Early admission may have several definitions. It can refer to applying earlier in the senior year of high school in order to gain early acceptance to a college. This may or may not require the student to attend a college should he or she get accepted. It can also be a method by which any college could admit a student who has not finished high school, usually in what would be the high school senior year.
When students are interested in early admission, it may be due to the fact that they want to apply to some of the more competitive schools without having to compete with all of the students that will apply during the regular admission process. This doesn’t mean these students are unskilled; in fact they’re often some of the top students in the country. Colleges that offer early admission can pick the very best of these students, which then gives them some sense of what students they’ll accept during standard admission dates.
There are two potential ways that early admission might be achieved. Students could apply, usually before November, and get what is called an early action. This is an offer to attend the school, which the student can then weigh against other offers. Alternately, some schools offer an early decision, which obligates the student to attend if he or she gets accepted (provided no unpredictable or life-changing events occur). Even with early decision, students may have a few weeks to determine whether they want to attend a particular school. Applying doesn’t necessarily mean the student must attend the school, unless it was understood that an early admission application was an acceptance to attend at the same time.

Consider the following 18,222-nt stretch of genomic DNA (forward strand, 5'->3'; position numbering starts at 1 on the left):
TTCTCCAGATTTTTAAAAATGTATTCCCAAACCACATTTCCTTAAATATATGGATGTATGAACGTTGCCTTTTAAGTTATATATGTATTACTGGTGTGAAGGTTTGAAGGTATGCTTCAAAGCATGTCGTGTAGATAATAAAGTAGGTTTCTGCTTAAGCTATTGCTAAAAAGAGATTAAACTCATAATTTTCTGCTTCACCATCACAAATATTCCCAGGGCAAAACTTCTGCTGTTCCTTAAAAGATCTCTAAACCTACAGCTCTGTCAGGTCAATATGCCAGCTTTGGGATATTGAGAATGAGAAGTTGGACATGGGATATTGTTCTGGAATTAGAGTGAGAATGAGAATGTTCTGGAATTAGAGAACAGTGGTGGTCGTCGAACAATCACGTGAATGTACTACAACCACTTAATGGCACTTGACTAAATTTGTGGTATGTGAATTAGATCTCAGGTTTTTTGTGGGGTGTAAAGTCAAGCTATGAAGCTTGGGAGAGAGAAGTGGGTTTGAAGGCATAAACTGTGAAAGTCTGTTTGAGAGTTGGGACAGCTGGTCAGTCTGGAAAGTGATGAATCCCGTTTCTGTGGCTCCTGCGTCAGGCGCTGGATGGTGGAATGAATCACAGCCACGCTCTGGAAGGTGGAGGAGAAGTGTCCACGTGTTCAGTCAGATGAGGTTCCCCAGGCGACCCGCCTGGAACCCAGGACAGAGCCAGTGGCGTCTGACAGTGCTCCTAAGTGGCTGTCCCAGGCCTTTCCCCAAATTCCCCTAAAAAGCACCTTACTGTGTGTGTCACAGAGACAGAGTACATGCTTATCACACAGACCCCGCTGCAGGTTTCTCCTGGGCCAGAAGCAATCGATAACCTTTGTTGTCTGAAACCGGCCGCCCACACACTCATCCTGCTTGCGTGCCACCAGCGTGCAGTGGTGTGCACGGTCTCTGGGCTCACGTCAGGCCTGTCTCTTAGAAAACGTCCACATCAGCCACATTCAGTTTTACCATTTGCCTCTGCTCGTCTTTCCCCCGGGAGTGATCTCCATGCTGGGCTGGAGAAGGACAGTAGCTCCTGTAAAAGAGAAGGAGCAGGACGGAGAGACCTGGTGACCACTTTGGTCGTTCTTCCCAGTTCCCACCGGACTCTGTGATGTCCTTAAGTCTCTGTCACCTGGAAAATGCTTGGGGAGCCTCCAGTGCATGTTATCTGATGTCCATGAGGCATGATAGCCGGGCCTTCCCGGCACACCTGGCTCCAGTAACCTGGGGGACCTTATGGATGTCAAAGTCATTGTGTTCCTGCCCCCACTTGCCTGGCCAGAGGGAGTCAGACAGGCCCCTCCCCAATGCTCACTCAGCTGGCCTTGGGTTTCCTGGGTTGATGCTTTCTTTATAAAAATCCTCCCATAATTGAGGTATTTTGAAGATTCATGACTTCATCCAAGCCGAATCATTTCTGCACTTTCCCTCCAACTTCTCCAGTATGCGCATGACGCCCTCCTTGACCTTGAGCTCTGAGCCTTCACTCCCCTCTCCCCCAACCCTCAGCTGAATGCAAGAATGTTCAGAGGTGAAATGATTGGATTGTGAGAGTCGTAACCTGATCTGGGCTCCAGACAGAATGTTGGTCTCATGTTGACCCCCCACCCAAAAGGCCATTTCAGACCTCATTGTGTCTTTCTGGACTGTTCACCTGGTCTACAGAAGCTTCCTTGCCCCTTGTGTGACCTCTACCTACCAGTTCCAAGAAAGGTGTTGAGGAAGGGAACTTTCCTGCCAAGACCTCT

Understanding these distinctions is important so that students know what their application will mean. Many universities offer early admission with choices of early action and early decision. Others don’t offer any type of early admission.
The other way in which this term may be interpreted is when a student applies to college while still completing junior year in high school. This option is more open than many might think. For instance any high school student who takes an exit exam or high school proficiency exam, and who is over the age of 16, may be able to drop out of high school and attend a community college or state college instead. Often classes will count double, so that the first year of college will fulfill any missing requirements to graduate high school. Students should check with high school guidance counselors to verify this.
Some very well known colleges also solicit students at the junior level who are so far in advanced in comprehension of subjects that there is really nothing challenging enough from them at the high school level. Universities may have admission programs for these talented students, or if no program exists, they may be open to discussing an individual’s request to begin college sooner. There are certainly students that fall outside of the norm, such as very young kids who complete college before they reach their teens. If a high school student can demonstrate high-level skills, the college may consider his or her early admission, even when they don’t have a program for this.